If there’s an award Margo Lanagan hasn’t won over the last few years, chances are she wasn’t eligible. Her recent collections Black Juice and Red Spikes have been phenomenal critical successes at home and overseas. Although marketed as YA, they have found appreciation from both YA and adult audiences alike. She has a childrens’ book in The Lost Shimmaron just out and a novel forthcoming.
1. To a lot of people (well, me at least) you seemed to appear almost out of nowhere with the critical success of White Time. But of course this is not the case. Can you tell us a little about your background? Why do you think your “breakthrough” to international success occured when it did?
Oh, I have been toiling away, publishing since 1989, working as a (usually non-fiction) freelance book editor and a technical writer to make a living. I wrote and published a little poetry in my teens and twenties, served my prose apprenticeship writing a history thesis and about a dozen teenage romance novels, then wrote some junior fantasy fiction, then two YA novels (naturalistic, not speculative). I decided to move into fantasy in the hope that I would reach a larger audience, but I tried to write a fat fantasy novel, and then a series, and then a standalone, and I didn’t pull any of those off. Clarion West in 1999 turned me around, got me writing spec fic short stories. BLACK JUICE did really well overseas mainly because Jonathan Strahan gave it a push in LOCUS’s direction, I think; the word of mouth went from there. But I also think that it really happened because I stopped trying for it, put the anxiety and ambition aside and just wrote the stories that seemed to want to be written. So I can really recommend taking your eye off the prize as a breakthrough strategy; it’s kind of Murphy’s law that as soon as you stop caring about the breakthrough, it happens.
2. A lot of writers I talk to who pick up an award or two speak of the pressure that the weight of expectation can lead to. How great, then, was the pressur on you after the incredible success of Black Juice? Did it weigh heavily on your mind during the creation of Red Spikes and how did you approach the latter collection?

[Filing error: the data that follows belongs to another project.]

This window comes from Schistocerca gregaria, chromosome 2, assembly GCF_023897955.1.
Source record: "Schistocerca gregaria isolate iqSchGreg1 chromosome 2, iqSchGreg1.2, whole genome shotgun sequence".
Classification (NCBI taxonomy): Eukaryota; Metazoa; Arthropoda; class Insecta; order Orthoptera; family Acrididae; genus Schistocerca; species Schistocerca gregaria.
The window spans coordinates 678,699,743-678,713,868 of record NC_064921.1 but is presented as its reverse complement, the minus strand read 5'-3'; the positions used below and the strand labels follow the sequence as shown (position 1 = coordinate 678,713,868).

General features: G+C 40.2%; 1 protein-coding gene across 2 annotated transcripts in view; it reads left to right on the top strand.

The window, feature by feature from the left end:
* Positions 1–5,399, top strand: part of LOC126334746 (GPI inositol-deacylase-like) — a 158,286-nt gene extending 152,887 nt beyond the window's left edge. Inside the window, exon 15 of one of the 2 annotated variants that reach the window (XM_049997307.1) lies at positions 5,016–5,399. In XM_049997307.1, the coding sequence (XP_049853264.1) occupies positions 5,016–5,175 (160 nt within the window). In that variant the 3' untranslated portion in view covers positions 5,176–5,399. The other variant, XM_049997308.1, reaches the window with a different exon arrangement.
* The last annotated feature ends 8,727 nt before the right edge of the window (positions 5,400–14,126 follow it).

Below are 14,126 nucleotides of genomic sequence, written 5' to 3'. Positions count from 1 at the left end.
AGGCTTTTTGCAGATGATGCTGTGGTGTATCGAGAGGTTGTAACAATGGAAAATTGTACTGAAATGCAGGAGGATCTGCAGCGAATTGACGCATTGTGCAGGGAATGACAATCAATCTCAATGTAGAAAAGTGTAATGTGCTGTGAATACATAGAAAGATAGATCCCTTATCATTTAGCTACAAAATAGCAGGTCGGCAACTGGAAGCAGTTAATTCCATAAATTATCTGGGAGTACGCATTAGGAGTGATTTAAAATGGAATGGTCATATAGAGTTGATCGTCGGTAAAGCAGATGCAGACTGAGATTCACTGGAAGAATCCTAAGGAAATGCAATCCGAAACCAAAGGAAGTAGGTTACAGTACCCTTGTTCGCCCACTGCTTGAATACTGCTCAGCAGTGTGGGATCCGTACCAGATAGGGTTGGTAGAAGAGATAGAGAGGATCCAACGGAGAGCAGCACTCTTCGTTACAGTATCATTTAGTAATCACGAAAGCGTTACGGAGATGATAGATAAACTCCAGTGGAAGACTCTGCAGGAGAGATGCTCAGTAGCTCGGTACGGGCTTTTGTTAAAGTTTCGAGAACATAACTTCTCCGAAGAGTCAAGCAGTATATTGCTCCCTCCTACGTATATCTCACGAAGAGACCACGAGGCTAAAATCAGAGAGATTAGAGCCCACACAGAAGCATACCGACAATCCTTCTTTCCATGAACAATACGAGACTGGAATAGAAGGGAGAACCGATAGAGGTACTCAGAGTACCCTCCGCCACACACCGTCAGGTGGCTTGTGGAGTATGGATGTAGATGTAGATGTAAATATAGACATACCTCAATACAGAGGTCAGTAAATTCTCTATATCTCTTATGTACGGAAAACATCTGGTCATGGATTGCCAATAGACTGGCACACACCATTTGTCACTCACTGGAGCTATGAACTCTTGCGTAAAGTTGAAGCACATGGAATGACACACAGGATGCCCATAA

No, I pretty much had Red Spikes organised by then; it was the novel (the standalone) that the World Fantasy Awards brought to the point of collapse. It just wasn’t a novel that fans of BLACK JUICE were going to go for. Also, it wasn’t quite a novel, even. I did get a strange feeling of having been quietly, invisibly working away in my corner and then having a lot of people turn around and look at me and say, ‘Ooh, what will she do next?’ And I realised that this novel wasn’t going to cut the mustard. So I had to go and have a quiet freak-out and do other crazy things, like travel to the LA Times Book Prize and the Nebulas and the Printz Awards, and then come home, face my debts, go back to the dayjob and re-think this novel business.
3. I believe you have a novel due out in the near future? Can you tell us a little about it, and how you found the process of writing a long work compared to your recent short story collections?
Well, I’m happy to say that the re-think worked, and I’ve just sent the novel (a standalone) off to the publisher, just last week. It will be out this time next year. It’s called TENDER MORSELS, and it’s a, I guess you might call it a literary fantasy novel. There are no leather bustiers, but there are men in bear-suits. There are no princes and princesses, but there is a lord and a witch. No leathery-winged avians, but several bears. No dragons, but one very unpleasant dwarf. It’s been a lot of fun, but in the process of writing it I seem to have been dealing with some quite serious issues, such as, how far can you protect your children before that protection itself becomes a form of abuse? Jolly things like that.
The process of writing a novel after all the short stories? I tried to convince myself I was just writing a collection of related short stories, related short stories that were nonetheless as varied as I could make them. I had a kind of double-think going on. Then at a certain point I worked out which other ‘stories’ (i.e. chapters) I would need to make this a ‘collection’ that worked (i.e. a novel). This was all to overcome my conviction that I couldn’t write novels any more. Then last month I discovered I had a novel of over 100,000 words, with a few holes in it, so I filled those in and Bob was my uncle. I can’t tell you the relief. I still can’t quite believe I’ve managed it.
4. Do you get a lot of time to read these days? What books/authors have you enjoyed recently?
I have these two huge To Be Read piles that I’ve been feeling very unenthusiastic about, transforming them into a pile of half-read books beside my bed that I don’t really want to go back to, so I won’t tell you about those. I’ll tell you about the books I got out of the library knowing I would (a) enjoy them and (b) finish them. Probably the grooviest would be Poppy Z. Brite’s LIQUOR; in descending order of grooviness would follow Ann Patchett’s TRUTH & BEAUTY, Nigel Nicolson’s VIRGINIA WOOLF, Hilary Mantel’s GIVING UP THE GHOST, Naomi Wolf’s THE TREEHOUSE and W. G. Sebald’s CAMPO SANTO. Sorry.
5. Finally, and perhaps most importantly, you’re given the opportunity to get it on with the fictional character you fancy most. Who’s it gonna be?
Hmm, get it on… You know, I think the most I’d be able to manage at the moment would be a nice hot cup of tea at Mr Tumnus’s house. But thanks for the offer!